Lori Carey Photography

Tuesday, September 8, 2015


It might surprise you to learn that I am a ham radio operator, as in full-on geek! It started with getting my Technician license so I could use a dual-band radio out on the trail. CB radio just doesn't cut it in some of the areas I travel, more Jeep clubs are moving to ham radio, and I wanted to be able to call for help if I ran into trouble when traveling in a remote area. After getting licensed I became fascinated with the technology, and I'm an autodidact; I can't stop learning new things, and when I decide to learn something I'm driven to learn it to a certain level of competency. I decided to study for my General license, which would give me HF privileges, and I joined the local ham radio club.

Somewhere along the way I found myself "involved"; I got certified by the National Weather Service as a SkyWarn Weather Spotter, and then I became a VE (Volunteer Examiner), which allows me to be a part of the team that administers licensing exams. Then it was just natural to go all the way while the information was still fresh in my head and prepare for my Extra exam. I haven't sat for it yet, but I plan on taking the exam in the month or so. I now know more electrical engineering, circuitry and antenna theory than I ever thought possible, as well as some pretty cool stuff like space weather.

Many people think only grumpy old men enjoy ham radio, but the South Orange Amateur Radio Association has nearly 250 members of all ages and about half of them are younger than I am! It's a great group of people and they are very helpful to new comers.

Setting up a tower for ARRL Field Day with SOARA
Every year the Amateur Radio Relay League (ARRL) hosts Field Day at the end of June. Amateur radio operators across the country make contacts for a 24 hour period under simulated emergency conditions. It's part practice to keep up with skills, and part demonstration to the community how amateur radio is used to provide communications when the grid is down. Of course since I live in earthquake and wildfire country, this event got my interest on many levels, and since I spend so much time off the grid I knew I would learn skills that I might need in the future.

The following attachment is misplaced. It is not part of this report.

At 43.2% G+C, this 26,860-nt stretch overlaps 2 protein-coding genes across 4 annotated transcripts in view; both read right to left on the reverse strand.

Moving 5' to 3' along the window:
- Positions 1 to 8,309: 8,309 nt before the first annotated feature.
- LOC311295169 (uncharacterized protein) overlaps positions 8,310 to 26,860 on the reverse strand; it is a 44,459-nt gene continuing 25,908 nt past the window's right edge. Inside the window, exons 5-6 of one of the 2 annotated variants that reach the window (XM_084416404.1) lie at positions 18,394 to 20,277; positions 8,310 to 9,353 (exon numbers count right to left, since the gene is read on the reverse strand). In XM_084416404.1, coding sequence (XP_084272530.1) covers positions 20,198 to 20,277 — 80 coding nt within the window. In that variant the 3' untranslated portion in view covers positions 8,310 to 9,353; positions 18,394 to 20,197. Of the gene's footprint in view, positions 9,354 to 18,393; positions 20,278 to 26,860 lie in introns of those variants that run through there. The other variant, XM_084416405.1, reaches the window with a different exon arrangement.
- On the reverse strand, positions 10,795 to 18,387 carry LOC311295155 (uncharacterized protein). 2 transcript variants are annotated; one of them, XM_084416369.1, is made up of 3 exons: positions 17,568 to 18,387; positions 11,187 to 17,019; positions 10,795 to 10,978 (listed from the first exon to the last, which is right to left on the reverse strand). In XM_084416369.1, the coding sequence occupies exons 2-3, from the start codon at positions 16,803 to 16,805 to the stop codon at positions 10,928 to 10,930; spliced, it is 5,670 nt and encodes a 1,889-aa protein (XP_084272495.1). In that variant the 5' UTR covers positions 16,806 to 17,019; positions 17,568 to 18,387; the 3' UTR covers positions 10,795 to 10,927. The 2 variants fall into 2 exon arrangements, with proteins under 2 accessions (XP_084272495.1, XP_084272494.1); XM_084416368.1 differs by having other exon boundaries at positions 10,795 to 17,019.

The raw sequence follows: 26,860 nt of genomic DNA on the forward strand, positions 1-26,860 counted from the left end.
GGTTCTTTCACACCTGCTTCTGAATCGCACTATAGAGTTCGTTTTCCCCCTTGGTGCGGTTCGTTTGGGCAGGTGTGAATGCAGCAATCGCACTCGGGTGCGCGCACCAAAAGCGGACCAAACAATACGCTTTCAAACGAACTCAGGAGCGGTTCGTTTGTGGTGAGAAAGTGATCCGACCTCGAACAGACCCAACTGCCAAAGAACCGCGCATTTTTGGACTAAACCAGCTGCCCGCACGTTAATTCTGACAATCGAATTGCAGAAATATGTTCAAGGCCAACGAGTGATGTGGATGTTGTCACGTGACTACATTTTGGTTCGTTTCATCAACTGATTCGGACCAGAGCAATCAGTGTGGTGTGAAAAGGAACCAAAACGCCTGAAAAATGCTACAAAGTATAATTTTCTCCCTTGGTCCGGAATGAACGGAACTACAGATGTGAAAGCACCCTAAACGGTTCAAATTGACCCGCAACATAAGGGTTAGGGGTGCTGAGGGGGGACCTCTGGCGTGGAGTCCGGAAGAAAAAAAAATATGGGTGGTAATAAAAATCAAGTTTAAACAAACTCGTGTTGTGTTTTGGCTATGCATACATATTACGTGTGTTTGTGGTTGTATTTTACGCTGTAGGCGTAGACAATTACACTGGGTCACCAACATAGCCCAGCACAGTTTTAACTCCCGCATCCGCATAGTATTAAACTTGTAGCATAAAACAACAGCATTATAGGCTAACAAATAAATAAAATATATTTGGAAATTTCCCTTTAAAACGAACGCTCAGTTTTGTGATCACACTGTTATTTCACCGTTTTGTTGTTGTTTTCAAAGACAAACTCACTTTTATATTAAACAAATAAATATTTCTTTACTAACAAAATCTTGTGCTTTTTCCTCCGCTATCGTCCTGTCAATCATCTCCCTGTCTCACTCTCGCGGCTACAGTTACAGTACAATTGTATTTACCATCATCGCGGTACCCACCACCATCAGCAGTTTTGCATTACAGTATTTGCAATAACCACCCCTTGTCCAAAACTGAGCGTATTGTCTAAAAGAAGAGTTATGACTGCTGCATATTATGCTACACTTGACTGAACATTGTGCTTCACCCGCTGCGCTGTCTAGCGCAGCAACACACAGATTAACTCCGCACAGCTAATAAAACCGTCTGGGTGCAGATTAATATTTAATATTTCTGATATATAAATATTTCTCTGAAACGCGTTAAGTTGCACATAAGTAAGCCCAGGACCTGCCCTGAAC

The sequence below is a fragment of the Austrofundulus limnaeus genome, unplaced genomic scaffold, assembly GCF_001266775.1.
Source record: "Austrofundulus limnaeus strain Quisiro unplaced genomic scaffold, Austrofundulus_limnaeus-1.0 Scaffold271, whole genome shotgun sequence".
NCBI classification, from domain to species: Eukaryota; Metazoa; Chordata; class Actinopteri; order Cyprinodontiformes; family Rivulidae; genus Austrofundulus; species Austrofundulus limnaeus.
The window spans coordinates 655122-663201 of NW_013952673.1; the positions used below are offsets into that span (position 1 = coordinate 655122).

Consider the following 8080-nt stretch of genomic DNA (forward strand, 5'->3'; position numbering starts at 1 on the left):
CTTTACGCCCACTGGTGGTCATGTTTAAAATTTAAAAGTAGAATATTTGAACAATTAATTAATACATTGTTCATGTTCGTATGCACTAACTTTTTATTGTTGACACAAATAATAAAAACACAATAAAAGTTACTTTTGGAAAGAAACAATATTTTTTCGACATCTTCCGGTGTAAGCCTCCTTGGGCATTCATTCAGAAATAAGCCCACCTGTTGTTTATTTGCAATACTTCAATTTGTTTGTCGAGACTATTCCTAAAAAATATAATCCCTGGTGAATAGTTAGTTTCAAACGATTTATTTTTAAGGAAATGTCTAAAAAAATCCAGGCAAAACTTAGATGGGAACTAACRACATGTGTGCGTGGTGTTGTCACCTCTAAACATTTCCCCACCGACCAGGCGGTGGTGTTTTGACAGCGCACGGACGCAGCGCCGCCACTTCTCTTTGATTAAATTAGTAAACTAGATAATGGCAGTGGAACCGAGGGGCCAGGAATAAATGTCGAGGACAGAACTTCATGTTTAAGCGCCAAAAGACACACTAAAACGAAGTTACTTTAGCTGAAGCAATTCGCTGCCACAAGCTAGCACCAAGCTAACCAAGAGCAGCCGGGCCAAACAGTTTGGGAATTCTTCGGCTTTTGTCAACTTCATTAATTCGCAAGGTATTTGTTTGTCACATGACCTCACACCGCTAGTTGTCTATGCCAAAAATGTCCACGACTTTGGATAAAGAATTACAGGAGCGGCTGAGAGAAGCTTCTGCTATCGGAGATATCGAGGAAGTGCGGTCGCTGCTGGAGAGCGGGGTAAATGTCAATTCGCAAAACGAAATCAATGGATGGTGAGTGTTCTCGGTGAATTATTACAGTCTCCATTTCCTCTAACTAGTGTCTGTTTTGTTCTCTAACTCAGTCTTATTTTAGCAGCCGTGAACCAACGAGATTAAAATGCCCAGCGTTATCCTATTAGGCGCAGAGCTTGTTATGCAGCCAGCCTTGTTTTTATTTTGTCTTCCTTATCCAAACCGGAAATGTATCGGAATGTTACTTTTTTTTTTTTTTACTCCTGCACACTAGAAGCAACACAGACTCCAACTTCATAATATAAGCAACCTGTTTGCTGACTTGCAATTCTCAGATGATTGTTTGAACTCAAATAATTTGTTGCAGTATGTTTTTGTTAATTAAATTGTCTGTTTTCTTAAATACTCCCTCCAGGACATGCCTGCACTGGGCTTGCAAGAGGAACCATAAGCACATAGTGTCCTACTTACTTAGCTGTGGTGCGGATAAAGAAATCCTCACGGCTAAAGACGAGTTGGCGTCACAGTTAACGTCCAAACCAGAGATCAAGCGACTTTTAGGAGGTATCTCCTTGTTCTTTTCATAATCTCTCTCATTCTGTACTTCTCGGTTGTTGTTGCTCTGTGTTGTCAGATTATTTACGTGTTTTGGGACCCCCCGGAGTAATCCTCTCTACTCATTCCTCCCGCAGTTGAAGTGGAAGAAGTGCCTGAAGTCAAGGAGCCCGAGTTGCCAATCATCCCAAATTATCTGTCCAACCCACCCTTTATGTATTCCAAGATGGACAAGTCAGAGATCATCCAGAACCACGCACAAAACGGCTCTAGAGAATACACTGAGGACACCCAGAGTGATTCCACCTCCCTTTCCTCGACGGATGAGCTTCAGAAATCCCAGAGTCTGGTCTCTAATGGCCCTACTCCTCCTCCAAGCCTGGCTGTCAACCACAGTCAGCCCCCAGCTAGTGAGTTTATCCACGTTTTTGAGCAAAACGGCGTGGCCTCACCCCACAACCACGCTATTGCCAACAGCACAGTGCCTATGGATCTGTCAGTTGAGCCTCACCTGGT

Setting up the tower for SOARA's ARRL Field Day

We set up operations at Gilleran Park in Mission Viejo, California. We were allowed to take 3 hours on Friday for set up, and the time was used to set up our portable towers and communications tent.
Entry classes are determined for the event by how many radios are used and their source of power. We were 3A, which meant we would have 3 radios operational for the duration of the event. One was dedicated to voice contacts, one was dedicated to CW (Morse Code), and the third was for whichever the operator preferred.

Field Day comms tent at night

We took turns in shifts working the radios and assisting with logging. We also had a GOTA, or Get On the Air station, for newly licensed operators and members of the public to make radio contacts under the supervision of a mentor.

Mission Viejo RACES was there demonstrating their radio technology, including television and mesh networks. They also had a table of emergency preparedness information for the community. We had a food tent to keep people fed throughout the 24 hour event. We had an educational session led by MV RACES, and we held an exam session for 20 people, including a 12 year old girl who passed her Extra exam!


The turnout was fantastic. I have seen so many clubs complain about how few members show up for Field Day but we had over 100 people participate, a real testament to how well SOARA is run. It got a little hectic for me trying to work the event, attend the test session, and take photos. I was glad for some down time when most people left for the night and only a few of us stayed to work the overnight shift. I put the camera down and got to spend some time on the radio. And then our comms tent started flooding around 2:30am. The park forgot to turn off the sprinkler system for the night and we had to shut everything down while locating the sprinkler controls and turning them off. We had close to an inch of water on the concrete slab where our tent was located by the time we managed to get all of the sprinklers turned off. Water and electricity is not a good combination! There is no better way to practice operating under emergency conditions than to handle a real situation. We found a broom in someone's motorhome and swept out most of the water, set up the big fans to dry it out, and dried off all of the equipment. We were back up and running in an hour and half, not bad considering. I laid my head on a table to close my eyes for "just a minute" and was out cold until 5:30am.

I was absolutely exhausted the next day but I had such a great time with good people that I wish Field Day took place more than once a year.

SOARA Field Day

Wish me luck on my Extra exam, I'm hoping my head doesn't explode from trying to memorize the mathematical calculations!! I'm ready to be done with it and put the studying behind me so I can concentrate on the learning.

Many more photos of SOARA's ARRL Field Day in this gallery.

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